1779. Ashley river, and to avoid Lincoln's army, now in his

rear, filed off from the main land to the islands on the

sea coast. Both armies encamped within 30 miles of Tune Charlestown, watching each other's motions till the 20th 20. of June, when a part of the British army intrenched at

Stono ferry was attacked. By a preconcerted plan, a feint was to have been made from James isand with a body of militia from Charlestown, at the moment when gen. Lincoln began the attack from the main ; but from mismanagement they did not reach their place of destiration till several hours after the action. The American army conlisted of about 1200 men, only half continentals, who were posted on the left, while the North and South Carolina militia occupied the right. Col. Malmedy led a corps of light infantry on the right, and lieut. col. Henderson on the left. The Virginia militia and the cavalry formed a corps of reserve. The British force consisted of 6 or 700 men. They had redoubts, with a line of communication, and field pieces advantageously posted in the intervals, and the whole secured with an abbatis. That they might be harassed, or lulled into security, they were alarmed by small parties, for feveral nights preceding the action. When the attack was made, two companies of the 71st regiment fallied out to support the picquets. Henderson ordered his light infantry to charge them, on which they instantly retreated : only nine of them got safe within their lines. All the men at the British field pieces, between their redoubts, were either killed or wounded. The attack was continued for an hour and twenty minutes, and the affailants had manifestly the advantage ; but the appearance of a reinforcement, to prevent which the feint from



James island was intended, made a retreat necessary. 1779. The whole garrison sallied out on the Americans: their light troops however so effectually retarded the British, that they not only retreated with regularity, but brought off their wounded with safety. Lincoln loft in killed and wounded 146, beside 155 milling. This attack accelerated the retreat of the enemy, who with great affiduity and fatigue, passed over from isand to island until they arrived at Beaufort, from whence they had an open and free communication with Georgia by water, whither most of them went, leaving a fufficient garrison under col. Maitland.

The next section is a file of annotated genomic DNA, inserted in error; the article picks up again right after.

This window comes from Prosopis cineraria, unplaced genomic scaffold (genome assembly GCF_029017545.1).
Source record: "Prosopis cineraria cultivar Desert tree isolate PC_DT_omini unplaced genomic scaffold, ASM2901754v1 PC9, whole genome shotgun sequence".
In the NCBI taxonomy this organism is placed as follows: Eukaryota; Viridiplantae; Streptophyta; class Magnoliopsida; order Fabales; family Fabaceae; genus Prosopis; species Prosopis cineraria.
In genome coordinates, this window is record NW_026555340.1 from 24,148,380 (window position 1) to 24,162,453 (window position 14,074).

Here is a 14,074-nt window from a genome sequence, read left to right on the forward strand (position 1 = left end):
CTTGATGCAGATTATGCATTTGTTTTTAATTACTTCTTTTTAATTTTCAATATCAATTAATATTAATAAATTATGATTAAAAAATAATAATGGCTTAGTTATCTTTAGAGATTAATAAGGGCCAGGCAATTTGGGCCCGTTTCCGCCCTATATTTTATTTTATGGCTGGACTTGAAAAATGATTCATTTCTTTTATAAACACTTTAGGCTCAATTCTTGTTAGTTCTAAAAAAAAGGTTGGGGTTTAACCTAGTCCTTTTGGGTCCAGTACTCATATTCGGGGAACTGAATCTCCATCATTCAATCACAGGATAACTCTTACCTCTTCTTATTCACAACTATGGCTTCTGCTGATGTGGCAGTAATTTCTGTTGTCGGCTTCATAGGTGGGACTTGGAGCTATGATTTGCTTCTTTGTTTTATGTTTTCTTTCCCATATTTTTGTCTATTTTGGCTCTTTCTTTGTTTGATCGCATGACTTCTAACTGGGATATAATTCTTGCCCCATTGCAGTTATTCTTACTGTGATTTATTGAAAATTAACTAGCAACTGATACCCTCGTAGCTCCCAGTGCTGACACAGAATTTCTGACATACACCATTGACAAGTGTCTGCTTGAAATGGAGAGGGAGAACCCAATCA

This incursion into South Carolina added much to the wealth of the officers, foldiers and followers of the camp, and still more to the distresses of the inhabitants. The negroes, allured with hopes of freedom, repaired in great numbers to the royal army; and to recommend themselves to their new masters, discovered where their owners had concealed their property. It is supposed, that the British carried out of the state about 3000 Naves, many of whom were shipped off and sold in the West Indies; but the inhabitants loft upward of 4000, each worth on an average about fifty-six pounds sterling. Several hundreds of them died of the camp fever; and numbers, laboring under diseases and afraid to return home, perished in the woods. The royal army also plundered the planters of several rice barrels full of plate. They spread over a considerable extent of country, and small parties visited every house, stripping it of whatever was most valuable, and rifling the inhabitants of their mo. ney, rings, jewels and other personal ornaments; and yet what was destroyed by the soldiers was supposed to

1779. be of more value than what they carried off. The de

vastations committed by them were so enormous, as that a particular relation of them would scarcely be credited by people at a distance, though the same could be at, tested by hundreds of eye-witnesses. It will be nearly as difficult to credit another species of depredation which certain Americans haye committed upon gen. Washing, ton's property. His debtors have been discharging in paper currency (at the rate of a shilling in the pound, through the depreciation) bonds, which ought to have been paid him, and would have been realized before he left Virginia, but for his indulgence. Seven thousand pounds sterling would not compensate the losses he might

have, avoided by remaining at home, and attending a 1 little to his own concerns. Alas! what is virtue come